Kami is a travel blogger from Poland who has recently visited Azerbaijan and shared her impressions in the article for her blog headlined 50 PICTURES THAT WILL INSPIRE YOU TO VISIT BAKU, AZERBAIJAN. "After visiting Tbilisi, Georgia and Yerevan, Armenia numerous times I finally managed to visit Baku, Azerbaijan too. But unlike other Caucasus capital, I didn’t really know what to expect from visiting Baku. Since I wasn’t 100% sure I will be let into the country (I blame all the Armenian stamps in my passport) I bothered to research only a few major things to do in Baku. I had no Azerbaijan itinerary planned (which is very unusual for me in a new place) and all in all my trip to Azerbaijan was rather spontaneous. All I saw before my trip were a few random Baku pictures. It turned out only for good. Azerbaijan enchanted me and Baku was nothing I expected, it was so much better!" the girl reported.
Baku was first mentioned in the 2nd century and already in the 8th century the city was the capital of the realm of the Shirvanshahs. In 1509 it was incorporated into the Persian state, ruled by the Safavid dynasty.After the Russian-Persian war at the beginning of the 19th century, Baku fell under the Russian rule. In the mid-1800s the oil drilling started in the area, shaping the future of the city. Very quickly Baku and surroundings became the most important oil producers in the world. By the beginning of the 20th century the population of the city grew rapidly, even faster than London’s or New York’s. After being part of the Soviet Union, in 1991 Azerbaijan regained its independence with Baku as the capital city.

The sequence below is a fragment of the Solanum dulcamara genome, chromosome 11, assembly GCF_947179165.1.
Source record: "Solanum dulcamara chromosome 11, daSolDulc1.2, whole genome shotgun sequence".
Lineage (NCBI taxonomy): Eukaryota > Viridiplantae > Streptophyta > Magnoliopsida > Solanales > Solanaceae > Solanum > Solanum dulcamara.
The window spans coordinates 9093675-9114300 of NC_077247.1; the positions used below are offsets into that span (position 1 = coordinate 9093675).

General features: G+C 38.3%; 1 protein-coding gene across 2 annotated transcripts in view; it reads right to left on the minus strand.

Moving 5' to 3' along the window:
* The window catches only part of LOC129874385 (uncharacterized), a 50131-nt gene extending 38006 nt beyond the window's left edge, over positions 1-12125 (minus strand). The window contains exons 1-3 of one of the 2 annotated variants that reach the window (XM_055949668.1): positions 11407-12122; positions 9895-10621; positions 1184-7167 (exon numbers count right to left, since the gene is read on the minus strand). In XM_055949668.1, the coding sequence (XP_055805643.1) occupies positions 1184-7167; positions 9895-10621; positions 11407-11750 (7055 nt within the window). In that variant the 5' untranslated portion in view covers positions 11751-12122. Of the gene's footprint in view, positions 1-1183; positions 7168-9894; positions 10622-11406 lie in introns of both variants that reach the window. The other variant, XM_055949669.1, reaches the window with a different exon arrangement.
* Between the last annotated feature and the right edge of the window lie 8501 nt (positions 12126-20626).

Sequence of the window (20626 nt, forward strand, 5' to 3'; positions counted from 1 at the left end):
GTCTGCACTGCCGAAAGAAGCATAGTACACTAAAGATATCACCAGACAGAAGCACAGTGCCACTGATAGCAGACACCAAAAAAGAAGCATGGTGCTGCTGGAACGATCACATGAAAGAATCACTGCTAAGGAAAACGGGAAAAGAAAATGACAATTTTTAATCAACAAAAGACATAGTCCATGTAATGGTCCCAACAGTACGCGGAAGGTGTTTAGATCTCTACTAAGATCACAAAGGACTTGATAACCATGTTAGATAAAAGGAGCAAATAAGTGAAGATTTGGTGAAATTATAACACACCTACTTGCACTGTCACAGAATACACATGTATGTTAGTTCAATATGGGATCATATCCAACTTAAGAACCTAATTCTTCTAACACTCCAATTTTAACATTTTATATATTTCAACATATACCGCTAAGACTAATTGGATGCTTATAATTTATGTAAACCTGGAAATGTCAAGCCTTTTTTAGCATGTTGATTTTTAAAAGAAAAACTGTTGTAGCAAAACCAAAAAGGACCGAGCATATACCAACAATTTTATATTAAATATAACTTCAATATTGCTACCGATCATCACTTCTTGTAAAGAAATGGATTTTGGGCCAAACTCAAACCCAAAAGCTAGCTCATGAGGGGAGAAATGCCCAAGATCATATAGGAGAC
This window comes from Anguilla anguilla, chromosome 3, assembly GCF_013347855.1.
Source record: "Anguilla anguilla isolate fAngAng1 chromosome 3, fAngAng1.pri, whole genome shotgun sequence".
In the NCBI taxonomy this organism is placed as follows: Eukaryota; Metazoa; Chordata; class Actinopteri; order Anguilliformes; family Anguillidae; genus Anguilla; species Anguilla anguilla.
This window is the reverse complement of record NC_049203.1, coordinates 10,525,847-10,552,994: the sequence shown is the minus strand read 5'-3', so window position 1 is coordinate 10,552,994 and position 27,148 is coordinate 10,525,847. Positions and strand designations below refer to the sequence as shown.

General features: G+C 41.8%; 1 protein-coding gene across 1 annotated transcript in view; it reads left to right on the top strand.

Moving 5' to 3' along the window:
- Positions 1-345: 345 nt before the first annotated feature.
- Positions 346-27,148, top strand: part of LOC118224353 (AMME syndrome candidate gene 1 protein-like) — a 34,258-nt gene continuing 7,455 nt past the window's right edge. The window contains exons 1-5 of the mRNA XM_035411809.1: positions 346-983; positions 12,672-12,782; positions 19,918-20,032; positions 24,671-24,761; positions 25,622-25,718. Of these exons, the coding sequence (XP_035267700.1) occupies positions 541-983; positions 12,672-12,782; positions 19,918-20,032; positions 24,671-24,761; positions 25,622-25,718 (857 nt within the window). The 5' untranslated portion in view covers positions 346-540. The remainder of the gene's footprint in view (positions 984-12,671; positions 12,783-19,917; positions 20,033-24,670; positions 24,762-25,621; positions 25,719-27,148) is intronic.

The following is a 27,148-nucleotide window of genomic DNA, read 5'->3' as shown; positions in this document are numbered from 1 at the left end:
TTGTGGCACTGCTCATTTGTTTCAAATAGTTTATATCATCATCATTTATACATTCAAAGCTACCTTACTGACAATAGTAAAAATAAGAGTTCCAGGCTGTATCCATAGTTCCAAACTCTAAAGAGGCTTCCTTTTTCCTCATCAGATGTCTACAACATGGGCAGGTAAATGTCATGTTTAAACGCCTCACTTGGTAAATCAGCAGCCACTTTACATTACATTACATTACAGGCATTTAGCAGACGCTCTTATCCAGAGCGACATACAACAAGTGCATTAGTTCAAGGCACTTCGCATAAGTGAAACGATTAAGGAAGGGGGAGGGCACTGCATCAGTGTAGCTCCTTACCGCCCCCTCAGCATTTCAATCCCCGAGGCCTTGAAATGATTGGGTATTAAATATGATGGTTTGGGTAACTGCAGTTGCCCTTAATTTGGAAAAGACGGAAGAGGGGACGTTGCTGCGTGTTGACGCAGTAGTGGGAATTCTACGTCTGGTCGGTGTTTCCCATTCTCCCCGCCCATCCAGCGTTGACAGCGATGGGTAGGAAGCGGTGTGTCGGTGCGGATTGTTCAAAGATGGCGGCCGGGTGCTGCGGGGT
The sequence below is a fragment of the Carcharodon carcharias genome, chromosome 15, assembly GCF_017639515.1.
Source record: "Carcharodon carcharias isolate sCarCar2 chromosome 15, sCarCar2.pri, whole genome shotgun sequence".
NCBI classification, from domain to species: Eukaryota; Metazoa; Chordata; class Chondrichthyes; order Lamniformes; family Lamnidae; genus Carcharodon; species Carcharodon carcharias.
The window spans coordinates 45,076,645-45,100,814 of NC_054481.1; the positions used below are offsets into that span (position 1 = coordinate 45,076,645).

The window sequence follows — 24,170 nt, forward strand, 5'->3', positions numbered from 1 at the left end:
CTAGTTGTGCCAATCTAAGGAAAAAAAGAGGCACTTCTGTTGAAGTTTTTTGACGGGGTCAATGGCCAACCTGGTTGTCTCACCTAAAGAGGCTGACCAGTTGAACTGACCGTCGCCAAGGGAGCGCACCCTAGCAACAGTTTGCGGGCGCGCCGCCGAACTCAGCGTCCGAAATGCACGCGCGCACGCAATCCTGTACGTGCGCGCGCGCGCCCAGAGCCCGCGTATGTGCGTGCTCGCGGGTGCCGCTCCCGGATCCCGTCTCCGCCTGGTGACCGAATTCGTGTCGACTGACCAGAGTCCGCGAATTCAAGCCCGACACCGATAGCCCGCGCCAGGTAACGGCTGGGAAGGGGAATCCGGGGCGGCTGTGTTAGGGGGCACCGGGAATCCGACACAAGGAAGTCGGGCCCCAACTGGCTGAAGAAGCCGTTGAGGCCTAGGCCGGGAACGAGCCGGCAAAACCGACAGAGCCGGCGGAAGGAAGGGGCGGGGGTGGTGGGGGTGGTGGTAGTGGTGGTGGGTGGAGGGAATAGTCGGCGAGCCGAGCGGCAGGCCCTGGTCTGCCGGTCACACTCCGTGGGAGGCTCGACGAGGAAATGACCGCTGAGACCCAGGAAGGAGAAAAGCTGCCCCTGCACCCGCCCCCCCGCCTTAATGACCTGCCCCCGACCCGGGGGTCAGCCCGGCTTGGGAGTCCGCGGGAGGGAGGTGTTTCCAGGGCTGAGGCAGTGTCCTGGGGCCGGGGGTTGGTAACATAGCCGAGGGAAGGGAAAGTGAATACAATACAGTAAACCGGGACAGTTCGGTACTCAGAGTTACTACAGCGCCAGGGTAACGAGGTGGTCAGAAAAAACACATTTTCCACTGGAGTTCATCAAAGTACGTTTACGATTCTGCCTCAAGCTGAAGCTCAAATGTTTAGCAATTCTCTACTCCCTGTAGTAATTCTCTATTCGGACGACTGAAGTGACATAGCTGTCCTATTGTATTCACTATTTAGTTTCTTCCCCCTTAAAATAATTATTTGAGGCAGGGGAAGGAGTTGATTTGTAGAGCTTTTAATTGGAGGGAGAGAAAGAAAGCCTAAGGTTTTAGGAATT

I spent only one day in Baku but that was enough to fell under the city’s spell. The capital of Azerbaijan is where the tradition and modern architecture mingle, creating one of a kind place. To achieve this new kind of capital many of the buildings from the Soviet times had to be demolished but the final effect is really impressive. If you are short on time, like I was, there are a few things to see in Baku you can’t miss.
Be sure to visit the walled old town, wander around the narrow streets and maybe get lost in the maze of winding lanes. Once you are in the neighborhood go up to the top of Maiden Tower for some nice views of the old town and beyond. You can see here a very clear contrast between the old part of the city and the modern Flame Towers – the symbol of the new Baku.
There is a really nice part of the city close to the old town, at the Fountains Square and surrounding streets. This area is much more lively than the older part of the city, with numerous restaurants and shops.
From near the old town, you can take the funicular up to near the Flame Towers and see the city from another perspective. Keep in mind the funicular doesn’t work on Mondays, which is exactly when I was there. But even if you have to walk up it’s worth all the effort as the view from up there is really lovely, with the Caspian Sea and the city in front of you. You can also admire Flame Towers from the close.
The Caspian Sea promenade is a perfect place to stroll around, watch the life goes by and see some more examples of modern architecture in Baku, such as Baku Crystal Hall or the Carpet Museum. This area is especially nice in the evening, when it’s busy with people.
Be sure to take the metro (which is really beautiful anyway) to Heydar Aliyev Centre – the real masterpiece of modern architecture, designed by the famous Zaha Hadid. The building is incredible through and through! It is possible to visit it inside too but again, not on Mondays when I was in Baku.
If you still have time there are two spectacular mosques you should visit – Bibi-Heybat Mosque and Heydar Mosque, however they are both a bit outside of the center (although easily reachable by metro).
Baku is one of the most picturesque cities I’ve been to, offering a wide variety of themes. Even if you are an amateur photographer, like me, I’m sure you will find your Baku pictures very rewarding.
Below are some tips for the best Baku photos.